Shopping for school supplies can be a fun and exciting
time of year, but choosing the right back pack is not child’s play. Back pack injuries send over 7,000 children a year
to the emergency room, and back pack usage is strongly associated with the rising incidence of childhood back pain.
According to statistics, the average child will suffer at least one episode of low back pain by the end of their teens.
When a heavy load is distributed unevenly to a developing spine over and over again, muscles are repetitively
strained, discs are compressed, joints are sprained and abnormal spinal curvatures can develop. These are things that even
Superman can’t correct! To appreciate the gravity of the problem, consider this: If a child lifts a 12 pound back pack
(a conservative estimate) 10 times during the day for 180 school days of the year, the child will have lifted 21,600 lbs for
the year! (That equals almost 11 tons or the weight of 6 cars.) Furthermore, back packs often impair
balance and mobility, increasing the risk of falls and hampering a child’s ability to perform such simple tasks as climbing
stairs and opening doors. Heavy back packs tend to also increase fatigue and blood pressure. The restrictive effects of a
heavy back pack on the rib cage can even reduce a child’s lung capacity and compromise breathing.
Back packs are not inherently bad,
and they are better than shoulder bags for carrying books. When used properly, back packs are designed to allow the strongest
muscles of the body (the low back, hips and abdominal muscles) to support the weight of the load. Problems
occur when packs are improperly sized, packed, lifted or carried - any of which can cause the shifting of weight to the more
vulnerable areas of the neck, shoulders, upper back, chest and ribs. Younger children, smaller sized children
and girls are more susceptible to back pack related complaints. Protect the current and future health of your child by adhering to the following back pack guidelines:
1.) Choose a sturdy and appropriately sized back pack for your child. Bigger is not
necessarily better. Larger packs promote overloading.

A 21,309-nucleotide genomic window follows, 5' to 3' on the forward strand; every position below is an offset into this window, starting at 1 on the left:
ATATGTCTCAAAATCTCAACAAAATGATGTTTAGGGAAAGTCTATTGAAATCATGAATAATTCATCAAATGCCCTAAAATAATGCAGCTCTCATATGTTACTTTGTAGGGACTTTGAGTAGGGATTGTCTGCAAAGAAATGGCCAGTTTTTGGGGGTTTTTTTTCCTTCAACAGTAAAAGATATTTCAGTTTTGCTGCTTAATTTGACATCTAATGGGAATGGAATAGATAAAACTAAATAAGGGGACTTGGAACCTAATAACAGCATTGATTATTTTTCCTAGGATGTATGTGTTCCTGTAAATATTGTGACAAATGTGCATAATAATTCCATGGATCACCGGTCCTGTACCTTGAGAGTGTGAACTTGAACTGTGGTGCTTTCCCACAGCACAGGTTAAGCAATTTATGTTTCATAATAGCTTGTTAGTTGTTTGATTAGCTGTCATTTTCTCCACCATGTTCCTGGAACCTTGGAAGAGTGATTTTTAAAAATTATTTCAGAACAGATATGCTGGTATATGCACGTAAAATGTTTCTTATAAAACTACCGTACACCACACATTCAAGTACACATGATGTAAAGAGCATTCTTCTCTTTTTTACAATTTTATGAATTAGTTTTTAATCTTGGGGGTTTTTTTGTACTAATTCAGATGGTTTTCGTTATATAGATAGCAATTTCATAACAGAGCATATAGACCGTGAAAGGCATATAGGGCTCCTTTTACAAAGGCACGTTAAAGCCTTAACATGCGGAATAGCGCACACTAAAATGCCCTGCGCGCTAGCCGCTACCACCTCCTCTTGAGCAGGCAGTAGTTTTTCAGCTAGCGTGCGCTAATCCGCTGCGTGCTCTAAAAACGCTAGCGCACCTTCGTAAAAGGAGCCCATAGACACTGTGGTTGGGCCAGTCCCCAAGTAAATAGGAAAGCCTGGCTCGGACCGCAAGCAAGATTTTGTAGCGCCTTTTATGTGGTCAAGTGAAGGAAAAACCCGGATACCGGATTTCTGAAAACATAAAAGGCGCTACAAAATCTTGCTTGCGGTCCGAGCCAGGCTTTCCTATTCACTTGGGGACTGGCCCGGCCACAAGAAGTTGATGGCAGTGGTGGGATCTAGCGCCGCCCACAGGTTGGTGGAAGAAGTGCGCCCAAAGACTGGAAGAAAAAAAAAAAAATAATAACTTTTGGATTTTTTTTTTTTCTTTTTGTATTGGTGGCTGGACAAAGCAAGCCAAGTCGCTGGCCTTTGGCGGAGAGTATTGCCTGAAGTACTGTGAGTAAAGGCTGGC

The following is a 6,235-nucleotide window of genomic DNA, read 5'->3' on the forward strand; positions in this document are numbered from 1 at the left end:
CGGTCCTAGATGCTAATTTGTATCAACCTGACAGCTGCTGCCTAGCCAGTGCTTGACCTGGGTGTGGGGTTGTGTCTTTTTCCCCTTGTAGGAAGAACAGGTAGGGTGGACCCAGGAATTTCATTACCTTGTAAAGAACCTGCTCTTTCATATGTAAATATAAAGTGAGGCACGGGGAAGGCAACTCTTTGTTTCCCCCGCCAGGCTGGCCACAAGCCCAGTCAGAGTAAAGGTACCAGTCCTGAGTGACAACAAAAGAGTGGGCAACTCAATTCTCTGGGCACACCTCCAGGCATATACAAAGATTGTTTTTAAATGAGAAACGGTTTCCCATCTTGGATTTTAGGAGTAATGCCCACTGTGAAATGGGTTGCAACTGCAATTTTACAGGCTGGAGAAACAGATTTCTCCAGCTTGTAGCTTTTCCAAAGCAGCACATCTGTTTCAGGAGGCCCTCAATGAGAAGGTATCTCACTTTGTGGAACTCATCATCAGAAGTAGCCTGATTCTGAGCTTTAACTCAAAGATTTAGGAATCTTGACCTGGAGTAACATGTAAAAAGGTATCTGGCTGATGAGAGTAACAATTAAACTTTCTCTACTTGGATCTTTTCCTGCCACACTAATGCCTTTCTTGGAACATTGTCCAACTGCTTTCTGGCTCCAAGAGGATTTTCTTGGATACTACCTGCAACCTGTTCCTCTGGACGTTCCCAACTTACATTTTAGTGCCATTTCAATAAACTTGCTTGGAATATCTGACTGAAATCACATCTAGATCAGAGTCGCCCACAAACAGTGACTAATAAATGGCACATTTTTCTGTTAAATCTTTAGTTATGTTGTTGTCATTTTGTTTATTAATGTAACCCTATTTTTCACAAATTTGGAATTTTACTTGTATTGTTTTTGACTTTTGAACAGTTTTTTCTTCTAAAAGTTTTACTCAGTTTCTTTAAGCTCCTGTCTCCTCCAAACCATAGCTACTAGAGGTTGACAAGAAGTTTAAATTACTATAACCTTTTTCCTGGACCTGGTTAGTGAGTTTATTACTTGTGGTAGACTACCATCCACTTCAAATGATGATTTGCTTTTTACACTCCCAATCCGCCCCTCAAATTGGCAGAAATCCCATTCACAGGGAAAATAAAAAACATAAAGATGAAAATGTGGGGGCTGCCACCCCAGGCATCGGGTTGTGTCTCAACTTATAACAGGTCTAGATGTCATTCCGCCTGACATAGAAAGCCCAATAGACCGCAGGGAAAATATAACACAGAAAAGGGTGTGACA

2.) Adjust the shoulder straps so that the bottom of the
back pack falls 2 inches above the waist and the top is behind the shoulders. A pack that hangs too low
will force the child to lean forward placing excessive stress on the shoulders. A waist strap can help hold the pack close
to the waist.
3.) Choose a pack with padded straps that are at least 2 inches wide to allow for greater comfort and better weight distribution.
both shoulder straps. Hanging the pack from one shoulder disproportionately compresses one side of
the child’s body, often causing the child to lean to the opposite side to compensate.
5.) Shoulder straps should be snug. Loose
straps can allow the back to dangle resulting in spinal misalignments and pain.
The maximum weight for a loaded back pack is 10% of the child’s weight.
If the pack causes the child to bend forward, it is too heavy. Try to prioritize the items your
child carries so that you can eliminate unnecessary items. To further lighten the load, a book or two may need to be hand
7.) The heaviest objects should be loaded first so that they are carried lower and closer to the body.
your child to make use of the back pack’s compartments to evenly distribute contents.
9.) Back packs on wheels
are often too large and cumbersome to be practical. They must still be lifted and carried upstairs, and they don’t work
well in the snow.
10.) Teach the child how to properly lift the back pack as follows: facethe back pack, bend at the knees, using both hands check the weight of the pack, lift with your legs
(not your back) and carefully slip on one shoulder strap at a time.
“As the twig is bent, so grows the tree.” Small
problems now can grow into bigger ones as your child develops. If you are concerned about your child’s posture or if
your child experiences pain from back pack use, consult your family chiropractor or pediatrician.